Benefits of investing in Mutual Funds

Before we jump to benefits of investing in Mutual Funds, I would like you to read about basics of mutual funds and MF related terms for beginners. Mutual Funds are not one of those “Become rich overnight schemes”; it’s a process which will increase your wealth over a period of time. MFs provide some distinct advantages over investing in stocks directly, especially for an investor who doesn’t have time and energy to follow and understand day to day trends affecting the movement of financial markets.

Advantages of investing in Mutual Funds

A. Professionally managed
An investor gets to have his investment professionally managed without having to shell out a huge sum of money, as in the case of wealth management services. And as such, an investor also benefits hugely from the skilled handling of pool of funds by the fund manager of the AMC. This wayhe can save himself from the trouble of having to go through all the analysis & money shuffling by himself. As the fund manager performs this function for the entire funds in the scheme, all investors are benefited simultaneously.

B. Diversification
Mutual funds have this outstanding feature of providing the option of diversifying his investments in various companies without having to own a share of any particular company.This is especially beneficial to investors who have a small capital, for example if Mr. X wishes to invest in Apple Inc., Google Inc. and Microsoft Inc. which may require him to have $1200 altogether(going by the current market price of shares of these organisations) but he is left with $600 only, he can still fulfil his wish by opting for a mutual fund scheme of any AMC that specifically invests in the IT and software sector or in blue chip funds. Thus covering not only the above 3 companies,but also dozens of other good performing companies.

C. Transparency through NAV data issued daily
A mutual fund unit holder gets to know the value of his investment on a daily basis just like in the case of investing in the stock market. This lets an investor make a decision whether he wants to buy more units of the same scheme or another scheme or sell a portion or full of his current mutual funds investment.

D. Out-do inflation
Conservative investors never go beyond opting for bank based investment options like savings bank accounts, recurring bank deposits, fixed deposits, government bonds and pension plans whose returns barely out-do inflation and tax liabilities. But this is not the case with mutual funds (in most conditions). For example, if a country is observing an inflation of 6% and the fixed deposit interest rate is 7% for 1 year. So actually the investor is receiving 1% benefit on his 1 year investment without deducting tax, if payable. While in an equity based mutual fund an investor can see a minimum of 12% returns at same inflation and tax rates. His investment grows by 6% without deducting taxes, if payable.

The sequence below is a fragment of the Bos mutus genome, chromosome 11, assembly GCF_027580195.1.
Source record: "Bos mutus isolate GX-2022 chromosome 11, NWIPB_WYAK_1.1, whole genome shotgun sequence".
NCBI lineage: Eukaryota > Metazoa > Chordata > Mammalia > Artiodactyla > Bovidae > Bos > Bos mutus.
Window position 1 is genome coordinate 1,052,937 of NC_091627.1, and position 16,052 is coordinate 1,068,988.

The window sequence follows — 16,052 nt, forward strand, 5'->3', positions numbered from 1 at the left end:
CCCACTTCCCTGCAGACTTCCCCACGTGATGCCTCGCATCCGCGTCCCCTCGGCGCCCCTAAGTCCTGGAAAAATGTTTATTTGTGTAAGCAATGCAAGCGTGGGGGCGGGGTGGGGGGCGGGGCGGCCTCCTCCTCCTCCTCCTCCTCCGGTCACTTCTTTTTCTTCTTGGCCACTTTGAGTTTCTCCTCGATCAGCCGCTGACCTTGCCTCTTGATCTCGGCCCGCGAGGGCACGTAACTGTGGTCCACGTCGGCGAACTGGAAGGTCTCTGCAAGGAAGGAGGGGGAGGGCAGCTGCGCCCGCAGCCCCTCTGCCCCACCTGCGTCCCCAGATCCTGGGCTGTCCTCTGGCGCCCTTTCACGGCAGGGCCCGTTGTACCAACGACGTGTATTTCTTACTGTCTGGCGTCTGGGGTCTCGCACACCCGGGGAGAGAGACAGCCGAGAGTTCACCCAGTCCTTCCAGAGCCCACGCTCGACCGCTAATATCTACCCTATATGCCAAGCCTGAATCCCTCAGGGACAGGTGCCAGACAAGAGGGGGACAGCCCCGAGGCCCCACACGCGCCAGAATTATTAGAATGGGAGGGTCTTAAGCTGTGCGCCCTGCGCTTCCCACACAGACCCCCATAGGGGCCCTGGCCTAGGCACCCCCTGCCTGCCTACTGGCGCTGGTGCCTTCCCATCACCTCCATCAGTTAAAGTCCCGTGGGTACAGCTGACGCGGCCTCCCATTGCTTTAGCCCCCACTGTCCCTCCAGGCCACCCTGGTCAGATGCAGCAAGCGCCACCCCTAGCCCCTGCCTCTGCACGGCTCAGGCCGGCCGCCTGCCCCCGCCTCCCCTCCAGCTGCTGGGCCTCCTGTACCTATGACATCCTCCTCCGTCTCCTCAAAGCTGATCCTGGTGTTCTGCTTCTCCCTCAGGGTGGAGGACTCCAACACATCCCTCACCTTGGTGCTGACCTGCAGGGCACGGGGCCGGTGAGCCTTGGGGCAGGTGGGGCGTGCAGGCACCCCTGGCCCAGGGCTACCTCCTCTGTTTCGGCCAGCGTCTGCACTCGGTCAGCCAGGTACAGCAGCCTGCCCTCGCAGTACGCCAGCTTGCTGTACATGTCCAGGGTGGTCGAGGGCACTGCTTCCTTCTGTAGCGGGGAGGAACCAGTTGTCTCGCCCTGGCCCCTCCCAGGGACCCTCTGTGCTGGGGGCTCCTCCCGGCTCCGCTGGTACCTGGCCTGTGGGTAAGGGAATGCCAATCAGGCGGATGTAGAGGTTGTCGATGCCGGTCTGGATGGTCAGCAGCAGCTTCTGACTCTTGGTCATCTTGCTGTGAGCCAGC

E. Different asset classes
Mutual funds are of different kinds, comprising of equity funds, debt funds, commodities funds, index funds, international funds, sectorial funds, etc. These asset classes provide ample opportunity to investors with limited capital or financial knowledge to let their money grow. Here I would like to advise a beginner investor to do a bit of research on all of these asset classes to understand the risk-reward associated with each.

F. High liquidity
Liquidity means the ability of anything that has a monetary value to be easily converted to money. Financial assets that have high liquidity are real assets (example cash, gold, etc.) as they can be traded easily at the time of need. Mutual Funds provide high liquidity by allowing easy entry and exit of investors (only in case of open ended funds) and also shifting between different schemes under the same AMC with least time lag and penalty charges/ entry & exit load charges.

G. Power of compounding
Mutual funds either as lump sum or instalment investment renders the benefit of compound interest being earned and added back to the original sum put in by the investor, thus delivering a huge chunk of money at the end of his investment period when he wants to take out money.
Suppose an investor invests $6000 on 1st Jan, 2018 for a period of 10 years. At the end of 10 years if his investment scheme has been able to generate 15% returns on an average his money on 31st Dec, 2027 will be $24,000. In a mutual fund SIP scheme where an investor may choose to invest $50 every month for 10 years starting 1st Jan, 2018 assuming at the end of 10 years he also earns an average of 15% returns. His final lump sum received on 31st Dec, 2027 will be $14,000 of which $6000 is his investment over 10 years. This is the power of compounding investors are benefited from.

H. Caters to different classes of investors
Mutual funds are open for investors of different future needs and targets, different income levels, different risk taking attitudes, different time duration hence making itself a very lucrative and interesting option to turn to for investments.

I. Lower risk taking
By the very nature of mutual funds being a pool of funds being invested in multiple companies/ avenues& sectors at the same time in smaller portions rather than just equity or just commodities or just government or corporate debt makes the investors money lesser prone to higher levels of risk than investments in a handful of companies.

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